A Fresh Perspective - 10.20.97

I'm not sure when it happened, but at some point in my life, I got a bit of a competitive edge. It may have been one of the first times that I booted a home run in kick ball, or it may have been the first time I won in a race with my bike. It doesn't matter when it happened, but at some point it did, and it's been going ever since. If you're interested in sports, it's something that is very beneficial in competition. It's one of those things (like many others) that's a good thing until you have too much of it.

When I first started playing organized sports, it didn't really matter to me whether I won or lost the game. For some reason, I had pretty good coaches and they actually taught me the side of sports that was all about physical well-being and the thrill of competition. Everyone got their chances to play and for the most part, it wasn't about coming out on top. It was more about learning the game and trying to have a little fun with it. After awhile, though, things started changing. Little by litte, I started to get coaches that taught winning as the most important thing. I specifically remember one coach showing us ways to cheap shot other players in junior high football. I'm not sure whether this was the beginning of the bad for me, or just the point that I started realizing it.

Soon after that, things started changing drastically. Not everyone that went out got to play and coaches started actually yelling at players. Good plays were made and nothing was said, but if a bad play was made, you'd hear all about what you did wrong. High school sports perpetuated this problem even more. Players were actually cut from the team depending on their ability and coaches relied on players to win so they could keep their jobs. All in all, it was kind of the opposite of what I had been taught in the first place. It was somewhere in here that my competitive spirit got pushed beyond the point where it is simply a good thing. I was never a star player myself, but there were times when I told fellow players what they could be doing differently. I also got in trouble a couple times for swearing after I thought I had screwed up.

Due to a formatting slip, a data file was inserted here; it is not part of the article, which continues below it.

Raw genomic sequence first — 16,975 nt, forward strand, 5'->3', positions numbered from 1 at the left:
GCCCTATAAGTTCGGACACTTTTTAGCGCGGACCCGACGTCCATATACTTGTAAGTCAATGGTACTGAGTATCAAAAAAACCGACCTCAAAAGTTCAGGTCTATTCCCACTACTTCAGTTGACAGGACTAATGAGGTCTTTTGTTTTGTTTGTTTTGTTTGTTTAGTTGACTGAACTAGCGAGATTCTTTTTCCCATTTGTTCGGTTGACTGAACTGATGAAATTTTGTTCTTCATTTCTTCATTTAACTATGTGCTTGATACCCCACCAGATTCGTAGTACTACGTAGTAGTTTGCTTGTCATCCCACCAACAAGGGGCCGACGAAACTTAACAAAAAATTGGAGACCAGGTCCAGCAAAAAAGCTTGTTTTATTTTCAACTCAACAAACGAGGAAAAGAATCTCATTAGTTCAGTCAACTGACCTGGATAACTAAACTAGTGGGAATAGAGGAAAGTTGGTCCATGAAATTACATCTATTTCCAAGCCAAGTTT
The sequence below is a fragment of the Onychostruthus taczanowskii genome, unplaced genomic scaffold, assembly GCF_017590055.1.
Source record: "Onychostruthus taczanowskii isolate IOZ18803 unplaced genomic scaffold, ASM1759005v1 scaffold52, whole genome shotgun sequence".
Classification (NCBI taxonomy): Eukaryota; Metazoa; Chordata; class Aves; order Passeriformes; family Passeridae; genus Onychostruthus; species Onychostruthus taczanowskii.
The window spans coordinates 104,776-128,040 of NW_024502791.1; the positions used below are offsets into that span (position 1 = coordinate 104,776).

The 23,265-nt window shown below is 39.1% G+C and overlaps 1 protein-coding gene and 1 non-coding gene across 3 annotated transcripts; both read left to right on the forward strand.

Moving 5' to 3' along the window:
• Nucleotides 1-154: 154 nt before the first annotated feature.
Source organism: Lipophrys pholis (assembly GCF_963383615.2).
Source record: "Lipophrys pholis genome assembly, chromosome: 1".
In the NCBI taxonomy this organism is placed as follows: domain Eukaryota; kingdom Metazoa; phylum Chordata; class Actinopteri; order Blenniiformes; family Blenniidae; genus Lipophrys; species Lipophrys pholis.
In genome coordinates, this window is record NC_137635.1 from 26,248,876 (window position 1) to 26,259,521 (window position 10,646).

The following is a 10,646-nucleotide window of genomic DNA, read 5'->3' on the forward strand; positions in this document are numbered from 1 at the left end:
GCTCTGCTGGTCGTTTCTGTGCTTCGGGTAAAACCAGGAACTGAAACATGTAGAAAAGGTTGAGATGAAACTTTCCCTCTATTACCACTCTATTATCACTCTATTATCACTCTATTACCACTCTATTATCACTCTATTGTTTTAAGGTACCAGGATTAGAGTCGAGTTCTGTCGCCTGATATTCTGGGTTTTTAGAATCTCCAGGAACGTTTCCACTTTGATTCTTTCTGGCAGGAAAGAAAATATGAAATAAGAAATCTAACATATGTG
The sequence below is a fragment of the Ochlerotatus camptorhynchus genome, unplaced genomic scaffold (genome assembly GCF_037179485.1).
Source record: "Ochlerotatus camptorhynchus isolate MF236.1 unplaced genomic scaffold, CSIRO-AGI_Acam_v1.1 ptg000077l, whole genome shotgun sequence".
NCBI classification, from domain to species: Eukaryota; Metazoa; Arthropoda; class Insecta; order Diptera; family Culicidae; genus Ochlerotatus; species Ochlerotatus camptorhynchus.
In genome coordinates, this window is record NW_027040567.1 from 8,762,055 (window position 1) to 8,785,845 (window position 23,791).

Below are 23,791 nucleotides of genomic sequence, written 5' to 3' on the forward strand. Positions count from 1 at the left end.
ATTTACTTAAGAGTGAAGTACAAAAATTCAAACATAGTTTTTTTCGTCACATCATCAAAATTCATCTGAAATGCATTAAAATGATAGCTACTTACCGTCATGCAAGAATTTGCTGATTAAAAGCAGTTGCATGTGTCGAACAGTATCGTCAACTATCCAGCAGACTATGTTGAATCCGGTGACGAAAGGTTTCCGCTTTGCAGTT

When I went off to college, I didn't play any organized team sports, but the over-competitiveness was still there from high-school. I'd kick the walls if I goofed up while playing raquetball or swear aloud if I made an error during a basketball game. I didn't even really think about how stupid I must have looked until someone finally called me on it. Here was a college-age person, stomping and slamming around because they had mishit a ball or made a bad pass. It took someone who was never really involved in organized sports to say something to me and make me think back to what I had first learned about sports. He had never been taught football cheapshots and he'd never been told by a high-school coach that he "fucking sucks," but he did offer me a fresh perspective again. Along the way, I had somehow lost what made the games fun to me in the first place. I had instead been turned into someone who only cared about winning.

I still get upset with myself sometimes, and I've even been known to make an occassional smart-ass comment, but I've chilled out for the most part. All it really takes is a look or a snide retort and I know that I've said something dumb. It's taken awhile to get the over-competitiveness out of my system, but I think I've finally starting to enjoy sports again for what they are.